The Financial Times reports that German businesses are steeling themselves to sever links with Russia.
The German government is raising defense spending to €100 billion this year, meeting NATO’s 2-percent norm for the first time in thirty years and giving Germany a larger military budget than Russia. It is buying fifty new warplanes, including the F-35 Joint Strike Fighter.
The government also supports the European Commission’s proposals to make the EU less dependent on Russian oil and gas.
I’m the glass-half-full type, so I want to say better late than never. But Germany really is late in seeing Vladimir Putin for who he is.
Before Putin invaded the rest of Ukraine, he had already annexed its Crimean Peninsula and propped up an insurgency in the Donbas border region.
He interfered in the 2016 American presidential election, funded anti-EU parties in France and Italy, armed the poison regime of Bashar Assad, invaded Georgia and weaponized Eastern Europe’s dependence on Russian oil and gas.
Yet some 3,650 German companies still did business in Russia last year. Germany still imported €33 billion worth of Russian goods and exported almost €27 billion, making it Russia’s third-largest trading partner.
Before the war, hundreds of thousands of containers moved annually between Russia and German ports. According to the Financial Times, that number is approaching zero.
It’s not just business that’s coming to a standstill as a result of Western sanctions and companies voluntarily leaving Russia. Cultural programs, joint scientific research and student exchanges are on hold as well.
It was about time.
Germany thought it could change Russia, but its assumptions were flawed. I argued as much in 2016. So did others. Experts and politicians in Eastern Europe understood Putin even better and warned for years that accommodation and trade were not going to moderate his behavior.
I had the chance to study the original Ostpolitik in university, when it was part of my Cold War history class. The central insight I gleaned from historians of the period was that Ostpolitik worked because East Germany and the Soviet Union craved the West’s recognition of the status quo in Eastern Europe. Up until then, West Germany hadn’t even recognized the East as a separate country. Cultural and economic ties across the Iron Curtain helped normalize relations — and they gradually weakened Communism from within, and with it the hold of Soviet Russia on Eastern Europe.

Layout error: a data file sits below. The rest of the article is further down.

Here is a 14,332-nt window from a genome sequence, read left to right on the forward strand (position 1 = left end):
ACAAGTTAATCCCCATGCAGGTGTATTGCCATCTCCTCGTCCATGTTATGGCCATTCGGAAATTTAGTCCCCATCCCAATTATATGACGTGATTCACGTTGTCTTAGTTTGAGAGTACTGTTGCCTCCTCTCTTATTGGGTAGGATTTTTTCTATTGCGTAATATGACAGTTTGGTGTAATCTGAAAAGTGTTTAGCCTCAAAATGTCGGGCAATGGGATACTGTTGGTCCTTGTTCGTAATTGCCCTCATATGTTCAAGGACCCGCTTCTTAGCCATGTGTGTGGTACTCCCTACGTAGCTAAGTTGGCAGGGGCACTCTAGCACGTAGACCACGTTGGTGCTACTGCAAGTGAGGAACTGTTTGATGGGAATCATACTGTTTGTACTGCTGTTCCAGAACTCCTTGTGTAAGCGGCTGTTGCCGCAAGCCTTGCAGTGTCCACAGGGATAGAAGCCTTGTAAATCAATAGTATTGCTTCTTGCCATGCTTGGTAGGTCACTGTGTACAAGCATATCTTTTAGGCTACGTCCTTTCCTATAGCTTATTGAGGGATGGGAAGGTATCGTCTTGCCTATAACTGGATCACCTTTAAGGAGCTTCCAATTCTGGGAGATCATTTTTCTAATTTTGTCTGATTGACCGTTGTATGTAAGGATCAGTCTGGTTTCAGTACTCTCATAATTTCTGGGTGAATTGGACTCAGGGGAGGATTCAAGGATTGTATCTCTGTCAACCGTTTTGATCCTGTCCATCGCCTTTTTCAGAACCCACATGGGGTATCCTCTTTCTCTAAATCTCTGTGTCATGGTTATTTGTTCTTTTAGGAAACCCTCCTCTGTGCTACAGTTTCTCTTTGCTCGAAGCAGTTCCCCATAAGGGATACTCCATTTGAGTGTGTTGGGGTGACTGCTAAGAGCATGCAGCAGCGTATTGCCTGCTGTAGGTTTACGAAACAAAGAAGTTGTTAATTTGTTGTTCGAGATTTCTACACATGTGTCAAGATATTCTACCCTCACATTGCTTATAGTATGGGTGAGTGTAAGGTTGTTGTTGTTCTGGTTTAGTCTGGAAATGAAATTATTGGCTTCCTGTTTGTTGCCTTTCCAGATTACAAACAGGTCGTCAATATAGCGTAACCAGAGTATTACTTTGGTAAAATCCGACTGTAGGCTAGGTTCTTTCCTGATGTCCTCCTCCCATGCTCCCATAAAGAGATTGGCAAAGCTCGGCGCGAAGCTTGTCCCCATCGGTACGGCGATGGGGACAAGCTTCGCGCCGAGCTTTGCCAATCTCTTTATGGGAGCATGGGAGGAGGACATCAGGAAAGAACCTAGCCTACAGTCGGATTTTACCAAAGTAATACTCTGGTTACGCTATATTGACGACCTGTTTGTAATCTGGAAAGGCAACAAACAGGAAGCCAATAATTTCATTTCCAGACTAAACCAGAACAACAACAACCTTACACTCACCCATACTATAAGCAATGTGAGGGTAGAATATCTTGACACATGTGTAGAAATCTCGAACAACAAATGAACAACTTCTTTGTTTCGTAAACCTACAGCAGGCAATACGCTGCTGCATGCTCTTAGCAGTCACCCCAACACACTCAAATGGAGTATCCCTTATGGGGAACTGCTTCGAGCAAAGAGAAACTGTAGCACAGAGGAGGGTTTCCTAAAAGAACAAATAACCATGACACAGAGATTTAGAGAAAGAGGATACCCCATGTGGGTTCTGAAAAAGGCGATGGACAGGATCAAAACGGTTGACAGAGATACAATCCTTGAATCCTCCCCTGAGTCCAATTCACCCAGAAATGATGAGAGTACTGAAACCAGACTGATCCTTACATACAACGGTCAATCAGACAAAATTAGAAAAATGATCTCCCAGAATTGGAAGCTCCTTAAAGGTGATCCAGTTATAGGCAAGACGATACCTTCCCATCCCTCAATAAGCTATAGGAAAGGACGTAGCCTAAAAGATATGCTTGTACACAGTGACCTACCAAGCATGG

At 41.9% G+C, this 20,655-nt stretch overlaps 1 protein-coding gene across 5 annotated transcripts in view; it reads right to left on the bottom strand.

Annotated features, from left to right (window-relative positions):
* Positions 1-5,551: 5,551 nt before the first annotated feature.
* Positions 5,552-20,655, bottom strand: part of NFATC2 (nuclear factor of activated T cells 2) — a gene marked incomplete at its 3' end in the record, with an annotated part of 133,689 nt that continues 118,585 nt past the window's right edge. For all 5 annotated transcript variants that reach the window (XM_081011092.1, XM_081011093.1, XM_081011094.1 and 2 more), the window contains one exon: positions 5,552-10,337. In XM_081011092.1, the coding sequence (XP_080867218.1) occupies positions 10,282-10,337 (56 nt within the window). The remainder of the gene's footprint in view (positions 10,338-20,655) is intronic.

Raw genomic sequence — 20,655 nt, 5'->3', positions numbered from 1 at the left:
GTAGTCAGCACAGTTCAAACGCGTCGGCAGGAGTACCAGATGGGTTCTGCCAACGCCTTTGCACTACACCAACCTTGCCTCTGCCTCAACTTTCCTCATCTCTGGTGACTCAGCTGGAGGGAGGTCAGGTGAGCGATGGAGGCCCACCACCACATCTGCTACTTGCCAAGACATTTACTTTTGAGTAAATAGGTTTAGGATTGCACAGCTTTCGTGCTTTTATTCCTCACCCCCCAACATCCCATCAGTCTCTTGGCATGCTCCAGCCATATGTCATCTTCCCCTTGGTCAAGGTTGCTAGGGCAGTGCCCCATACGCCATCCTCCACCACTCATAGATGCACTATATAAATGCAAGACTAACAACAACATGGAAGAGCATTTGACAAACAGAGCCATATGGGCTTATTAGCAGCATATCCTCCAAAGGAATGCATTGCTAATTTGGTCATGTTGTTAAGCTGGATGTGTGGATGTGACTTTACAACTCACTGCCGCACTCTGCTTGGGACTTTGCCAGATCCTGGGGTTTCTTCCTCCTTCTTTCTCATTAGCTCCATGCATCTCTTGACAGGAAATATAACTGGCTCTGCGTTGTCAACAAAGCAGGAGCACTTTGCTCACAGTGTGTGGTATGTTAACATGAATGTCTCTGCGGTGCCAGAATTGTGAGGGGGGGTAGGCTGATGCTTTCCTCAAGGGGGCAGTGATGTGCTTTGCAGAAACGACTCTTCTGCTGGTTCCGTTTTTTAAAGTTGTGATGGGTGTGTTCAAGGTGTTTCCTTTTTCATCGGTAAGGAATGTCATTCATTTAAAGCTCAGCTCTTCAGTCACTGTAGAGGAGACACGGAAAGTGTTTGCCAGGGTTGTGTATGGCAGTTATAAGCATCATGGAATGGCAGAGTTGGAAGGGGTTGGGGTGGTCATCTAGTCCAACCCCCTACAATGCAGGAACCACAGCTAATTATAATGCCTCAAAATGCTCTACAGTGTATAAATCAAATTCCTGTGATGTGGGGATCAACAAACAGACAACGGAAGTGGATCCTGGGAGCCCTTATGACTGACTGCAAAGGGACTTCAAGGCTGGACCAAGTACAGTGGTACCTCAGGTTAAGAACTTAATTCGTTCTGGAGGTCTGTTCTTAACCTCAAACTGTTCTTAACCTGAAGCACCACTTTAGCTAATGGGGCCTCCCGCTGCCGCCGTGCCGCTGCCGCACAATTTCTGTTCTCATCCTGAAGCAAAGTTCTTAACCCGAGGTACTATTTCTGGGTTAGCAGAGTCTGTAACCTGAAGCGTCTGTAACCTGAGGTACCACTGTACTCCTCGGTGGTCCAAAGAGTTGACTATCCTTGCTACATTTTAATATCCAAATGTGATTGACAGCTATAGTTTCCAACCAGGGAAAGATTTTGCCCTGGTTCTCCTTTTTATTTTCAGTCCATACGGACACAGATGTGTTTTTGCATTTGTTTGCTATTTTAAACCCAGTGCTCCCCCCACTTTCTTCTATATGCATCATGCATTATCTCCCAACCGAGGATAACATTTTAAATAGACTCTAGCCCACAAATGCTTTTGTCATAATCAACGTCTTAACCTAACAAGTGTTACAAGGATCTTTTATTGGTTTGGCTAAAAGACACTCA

The lesson too many Germans learned was that it’s always better to talk and do business with Russia than stand up to it, even when it became clear Putin’s goal was not to defend the status quo in Europe but to undermine it. Post-Cold War Europe was built on integration in the EU, solidarity in NATO, liberal democracy and the inviolability of national borders. Putin attacked all four.
President Frank-Walter Steinmeier, a leader of Germany’s Social Democratic Party, nevertheless argued there could be no “lasting peace” in Europe without Russia. As foreign minister, he condemned American-led NATO exercises in Eastern Europe as “saber rattling”.
Angela Merkel, the former Christian Democratic chancellor, so neglected the army that it was barely combat-ready by the time she left office. She unwisely phased out coal and nuclear power at the same time, raising Germany’s imports of Russian natural gas. When allies in Central Europe and North America urged Merkel to cancel Nord Stream, she insisted the pipeline — which allows Germany and Russia to bypass Ukraine — was a purely “commercial” project. It wasn’t for Russia. Merkel even resisted applying EU antitrust laws to the pipeline. She lost that argument, but the pipeline was built.
Her predecessor, Gerhard Schröder, another former Social Democratic Party leader, became chairman of Nord Stream as well as the Russian state oil company Rosneft after retiring from politics. He has kept both positions and still appears to believe he can talk Putin out of escalating the war further.
All three were, and in Schröder’s case still are, tragically mistaken.